"I…I think so," she said. She was looking at a pair of trees whose upper branches grew together to form a roughly circular gap between the trunks. To Abby, Willow, and Buffy, the two trees looked dead, their branches devoid of leaves and their trunks rotten and gray, but Livvy was staring at them with wide eyes, her mouth hanging open. Before they could call her back, she had run forward into the gap between the trees. The second she crossed that threshold, she vanished.

"LIVVY!" shouted Abby, Willow, and Buffy in unison, and went charging after her.

As soon as they passed between the two trees, however, they nearly collided with her on the other side. She looked like she was about to burst with delight, and their reprimands to her for running off alone died in their throats when they saw why.

The Faerie Wood answered Buffy and Willow's every childlike ideal of an enchanted forest. Soft sunlight scattered off the leaves of the surrounding trees in rainbows of color. The random birdsong of the normal forest on the other side of the gateway was harmonized here into an orchestra, flawlessly weaving a tune that both calmed and invigorated them. The scent of spring blossoms was no longer overwhelming, though there were far more of them here and in a far wider range of colors. The breeze stirring the leaves felt like a friendly presence as it whispered past them. Small spheres of bright light were caught up in it, like dandelion seeds, swirling around each other and around them. They could hear what sounded like children laughing somewhere out of sight.

For a full minute, they did nothing but look and listen, finding more to see and hear all the time and becoming more hopelessly entranced with the wonder of it all.

"How come I never got lost in the woods when I was a kid?" said Willow faintly.

"Maybe I should have tried harder to get lost in those city parks where we used to have Sunday picnics when I was growing up in L.A.," said Buffy.

"Something isn't right," said Abby, whose hand was firmly clamped around Livvy's once more (the only reason the little girl hadn't run off in pursuit of the laughing children).

Willow looked around at her, frowning. "What do you mean? Don't you like it?"

"It's beautiful," Abby admitted. She looked as if part of her wanted to get lost in the fairytale come to life, but the rest of her couldn't trust it to be real. "But it feels…off. I don't think we should stay here."

"You can go if you want," said Buffy, her eyes still on her surroundings. "I'll find Boone and see what he knows."

"Okay," said Willow, but she still only started to move when Abby grabbed her forearm and tugged her back towards the two trees. Almost immediately after Abby, Livvy, and Willow had gone, the sound of laughter suddenly drew much nearer, and three fairies appeared from behind a clump of bushes. Buffy spun where she stood to keep them in view as they flew around her head. They were all no more than four or five inches tall, with glittering translucent insect wings and clothing woven together out of leaves and flower petals. They looked and sounded like children of about Livvy's age. They were too small to really make out any of the details of their faces, but two were definitely girls, one with bright purple spiky hair and the other with long royal blue hair, and the third was a boy with messy green hair that hid the top half of his face.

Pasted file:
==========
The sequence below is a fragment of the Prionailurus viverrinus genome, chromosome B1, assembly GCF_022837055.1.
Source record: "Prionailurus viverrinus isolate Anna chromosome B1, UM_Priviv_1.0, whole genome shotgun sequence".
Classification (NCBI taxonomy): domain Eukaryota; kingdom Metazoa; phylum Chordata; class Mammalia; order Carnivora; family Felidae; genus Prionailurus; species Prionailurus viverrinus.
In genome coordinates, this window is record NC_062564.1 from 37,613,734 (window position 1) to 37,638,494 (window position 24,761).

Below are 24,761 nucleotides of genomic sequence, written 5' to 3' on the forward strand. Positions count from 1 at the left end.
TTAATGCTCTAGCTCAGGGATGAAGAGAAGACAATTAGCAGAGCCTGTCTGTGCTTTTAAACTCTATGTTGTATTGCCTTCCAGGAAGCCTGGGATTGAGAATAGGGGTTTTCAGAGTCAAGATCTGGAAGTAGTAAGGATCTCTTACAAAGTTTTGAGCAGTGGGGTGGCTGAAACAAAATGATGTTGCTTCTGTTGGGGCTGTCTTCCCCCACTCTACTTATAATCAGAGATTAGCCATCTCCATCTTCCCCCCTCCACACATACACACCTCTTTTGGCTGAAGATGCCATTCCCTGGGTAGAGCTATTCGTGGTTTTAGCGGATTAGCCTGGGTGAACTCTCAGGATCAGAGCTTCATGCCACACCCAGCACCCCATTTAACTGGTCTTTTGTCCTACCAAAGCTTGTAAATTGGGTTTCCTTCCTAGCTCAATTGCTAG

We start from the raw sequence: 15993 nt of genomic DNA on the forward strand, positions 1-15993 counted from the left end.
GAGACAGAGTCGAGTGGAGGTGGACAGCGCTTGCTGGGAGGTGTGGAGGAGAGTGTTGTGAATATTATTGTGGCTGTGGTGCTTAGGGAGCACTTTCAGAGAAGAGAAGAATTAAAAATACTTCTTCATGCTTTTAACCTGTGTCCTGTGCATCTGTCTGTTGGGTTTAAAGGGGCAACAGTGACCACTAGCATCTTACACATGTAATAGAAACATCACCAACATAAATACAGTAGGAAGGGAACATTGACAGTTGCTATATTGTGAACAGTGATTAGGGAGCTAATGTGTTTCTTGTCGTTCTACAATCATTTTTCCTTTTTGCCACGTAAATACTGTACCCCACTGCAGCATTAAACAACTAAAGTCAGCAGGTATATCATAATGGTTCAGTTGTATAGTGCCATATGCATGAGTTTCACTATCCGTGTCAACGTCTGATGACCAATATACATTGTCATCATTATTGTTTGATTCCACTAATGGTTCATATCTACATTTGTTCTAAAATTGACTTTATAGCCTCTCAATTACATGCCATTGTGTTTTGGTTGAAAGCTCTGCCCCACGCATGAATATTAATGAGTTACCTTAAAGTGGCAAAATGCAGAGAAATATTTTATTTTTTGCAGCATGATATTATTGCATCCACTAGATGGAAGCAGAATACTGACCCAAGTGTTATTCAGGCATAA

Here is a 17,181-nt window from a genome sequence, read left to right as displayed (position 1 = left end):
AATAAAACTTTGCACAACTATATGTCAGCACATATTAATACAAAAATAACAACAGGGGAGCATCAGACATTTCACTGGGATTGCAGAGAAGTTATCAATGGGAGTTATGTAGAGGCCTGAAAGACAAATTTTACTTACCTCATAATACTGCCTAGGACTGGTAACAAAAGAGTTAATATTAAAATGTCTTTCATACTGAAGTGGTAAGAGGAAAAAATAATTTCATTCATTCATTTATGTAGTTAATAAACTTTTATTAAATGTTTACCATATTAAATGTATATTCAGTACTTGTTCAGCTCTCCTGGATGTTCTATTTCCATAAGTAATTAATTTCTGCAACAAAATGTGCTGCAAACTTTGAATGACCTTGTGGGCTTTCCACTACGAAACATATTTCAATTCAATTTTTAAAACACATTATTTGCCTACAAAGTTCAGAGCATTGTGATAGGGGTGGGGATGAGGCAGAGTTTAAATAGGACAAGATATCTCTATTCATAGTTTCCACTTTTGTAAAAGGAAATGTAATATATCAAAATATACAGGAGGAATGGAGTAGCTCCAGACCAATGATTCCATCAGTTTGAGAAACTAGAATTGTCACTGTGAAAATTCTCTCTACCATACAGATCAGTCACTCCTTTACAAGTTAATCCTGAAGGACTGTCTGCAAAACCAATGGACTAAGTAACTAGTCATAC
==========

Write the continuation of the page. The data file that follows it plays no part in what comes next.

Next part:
"Uh, hello?" said Buffy. The fairies only giggled in response, then zipped away through the trees. "Wait!" she cried, running after them. They didn't go far, only to a clearing full of flowers and cheerful sunlight. More fairies appeared and dropped a wreath of yellow blossoms onto her head. "Please, can any of you take me to see Boone? I need to speak with him."

At her words, all the fairies in the clearing (there were about a dozen now) flew off together in the same direction. Hoping they'd listened to her and were flying to Boone, she followed. They went slowly enough now that she had time to enjoy her surroundings again. It was all so beautiful. Peaceful, despite the fairies' boundless energy. She felt as if none of her problems—or the world's problems—could touch her here. It took her a while to realize that she was smiling for the first time in six weeks.

Angel looked up from his book when the second flash of light heralded Willow's return. He expected to see Buffy with her, but she'd only brought Abby and Livvy back. He frowned. What with his body still wracked periodically with violent chills and his entire digestive system a squirming mess of pain and nausea, standing up was the least appealing prospect in the world, but he heaved himself to his feet all the same and made his way to the office in time to hear Willow gushing to Oz about what she'd just seen and Livvy begging Abby for something.

"I want to go back, Abby! Please, please, please can I?"

"It was better than I could have imagined, Oz! I wish you could have seen it too."

"No, Livvy, you're not going back."

"I'm sorry I missed it."

"Seen what?" asked Angel.

"The Faerie Wood!" said Willow and Livvy excitedly together, before lapsing into dreamy contemplation. Oz only had eyes for Willow, but Angel noticed the way Abby was looking at her little sister with concern and alarm.